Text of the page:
Tag Archives: Cooking

Microwave

The microwave cooks food with energy created by microwave emissions at high frequency, which activate the water molecules in the food and the agitation created produces heat which cooks or reheats food.

Microwave oven
Image via Wikipedia

It can be used to cook food in its entirety, partially, reheat food or even to defrost food. You can save up to three-quarters of the time taken by conventional methods, for his reason it is often called the refuge of the lazy and/or disorganised cook. This is because the microwave does nothing for the flavour of food and in many cases provides a far inferior tasting finished product to a conventional option, but it sure is quick. That said it does cut cooking odours and minimise the shrinkage of meats or fish and it is useful for small quantities of food.

The interior needs to be kept clean at all times. Metal or gilded containers should never be used. Also the door seal should be checked regularly, if it is damaged the microwave should not be used until it is repaired.

I’ll admit that our microwave gets a lot of use in our kitchen for three purposes, the first is for making porridge in the morning and this falls into the lazy/disorganised category as I just can’t be bothered with saucepans and watching when I’m still just waking up myself, mix the porridge in the bowl, bung it in the microwave and ninety seconds later I stir in some mashed banana and eat my breakfast. The second is for heating Elly’s “hotpack” that she uses instead of a hot-water bottle.

The final and most frequent use that our microwave gets is as a bread box, it’s big enough to hold 2 full loaves and it’s an airtight container, you just have to remember to let the oven cool before placing the bread inside and closing the door.

Recipe: White Soda Bread

White Soda Bread
White Soda Bread

Ingredients;

340g plain flour
5g salt
5g bicarbonate of soda
290ml buttermilk


Preheat the oven to 200C.

Sieve the flour, salt and bicarbonate of soda into a large bowl and stir.

Make a well and pour in the buttermilk, then mix quickly to make a dough.

Place on a lightly floured surface and knead briefly, you almost want to treat the dough like it’s really hot when you’re kneading it, handling it as little as possible. Then form into a round and flatten slightly before placing it on a lightly floured baking sheet.

Cut a cross in the top with a sharp knife and bake for about 30 minutes or until the loaf sounds hollow when tapped on the bottom.

Cool on a wire rack.

A Sprinkling of Fairy Dust

A little over a month ago I left a comment on Cake in the Country’s blog, and shortly after I received an email from the “Appliances Online Fairy Hobmother“. Despite the girly-sounding name, it’s a wonderful bloke called David who is behind the invention of this supernatural being, whose purpose is to travel the blogosphere sprinkling round fairy dust and Amazon vouchers wherever she goes.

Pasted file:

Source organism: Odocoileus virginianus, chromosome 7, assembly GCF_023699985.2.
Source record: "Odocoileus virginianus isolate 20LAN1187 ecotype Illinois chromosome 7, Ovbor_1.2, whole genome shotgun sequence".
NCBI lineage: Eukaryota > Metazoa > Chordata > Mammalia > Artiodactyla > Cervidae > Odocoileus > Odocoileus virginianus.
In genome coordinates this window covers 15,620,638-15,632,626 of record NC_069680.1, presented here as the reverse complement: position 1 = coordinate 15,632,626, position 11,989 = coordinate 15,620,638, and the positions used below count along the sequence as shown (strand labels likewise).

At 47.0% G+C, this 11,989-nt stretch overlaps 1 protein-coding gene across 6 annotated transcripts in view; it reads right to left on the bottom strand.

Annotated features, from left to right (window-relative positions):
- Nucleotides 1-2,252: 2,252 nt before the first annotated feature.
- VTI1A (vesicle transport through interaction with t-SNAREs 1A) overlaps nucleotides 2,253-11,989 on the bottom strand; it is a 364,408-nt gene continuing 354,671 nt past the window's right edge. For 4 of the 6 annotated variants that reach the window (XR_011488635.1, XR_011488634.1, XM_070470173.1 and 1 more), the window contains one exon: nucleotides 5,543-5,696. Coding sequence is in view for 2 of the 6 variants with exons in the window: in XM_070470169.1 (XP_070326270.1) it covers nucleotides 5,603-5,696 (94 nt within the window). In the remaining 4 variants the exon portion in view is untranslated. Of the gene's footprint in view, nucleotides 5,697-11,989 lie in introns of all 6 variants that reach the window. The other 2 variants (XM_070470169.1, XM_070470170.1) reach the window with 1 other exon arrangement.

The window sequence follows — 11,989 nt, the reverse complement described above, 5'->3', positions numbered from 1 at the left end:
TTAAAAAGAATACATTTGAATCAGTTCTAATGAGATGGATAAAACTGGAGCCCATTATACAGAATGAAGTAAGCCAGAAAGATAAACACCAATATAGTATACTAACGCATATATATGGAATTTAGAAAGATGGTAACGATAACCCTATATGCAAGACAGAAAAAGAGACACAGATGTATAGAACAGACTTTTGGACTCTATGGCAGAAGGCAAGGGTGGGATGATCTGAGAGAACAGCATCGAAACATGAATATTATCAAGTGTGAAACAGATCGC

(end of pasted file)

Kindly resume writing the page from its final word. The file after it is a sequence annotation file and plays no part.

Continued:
IRC-fairies
Image via Wikipedia

I was lucky enough to be offered an Amazon voucher to spend as I liked and I had several items on my wishlist just waiting for such an opportunity. George also had a lot of items on his wishlist, so there was much debating as to who could get what. Happily, my work came through with another voucher as a little thank you, so I was able to treat both of us!

Ever since George spent some time working inĀ Eden in Temple Bar, he’s been hankering after their cookbook so that he could replicate the dishes at home more accurately, so that was an easy choice for both of us. Next up was baking supplies – I’ve been trying to bake more often, and to do decent batches of stuff so that it will last for more than a couple of days. Space is at a premium in the kitchen, so a set of stackable cooling racks seemed like a great idea, and it was joined by a set of springform tins, so that I can finally make Grannymar’s Infamous Chocolate Cake.

It’s become a bit of a tradition for me to make jelly shots for any parties we throw, and ever since I discovered Jelly Shot Test Kitchen Blog, my ideas have been getting more ambitious! A set of silicone jelly moulds will ensure that the next jellies I make will be a little more adventurous than basic jelly shots.

Our final choice was a joint one and an easy decision to make. We’ve both been lusting after a gorgeous book by Niki Segnit, called “The Flavour Thesaurus” for a long time now. It’s an incredibly useful book that details what flavours and ingredients go best together, which means that if you suddenly find yourself with excess of an ingredient you can find classic or less well known matches for it without having to experiment yourself.

Now it’s your turn! Tell us what you would choose if the Fairy Hobmother granted your wish. Is there a cookbook you’ve been meaning to buy for ages, a piece of equipment that your kitchen is sorely lacking or even something that you’ve wanted to treat yourself to for a while?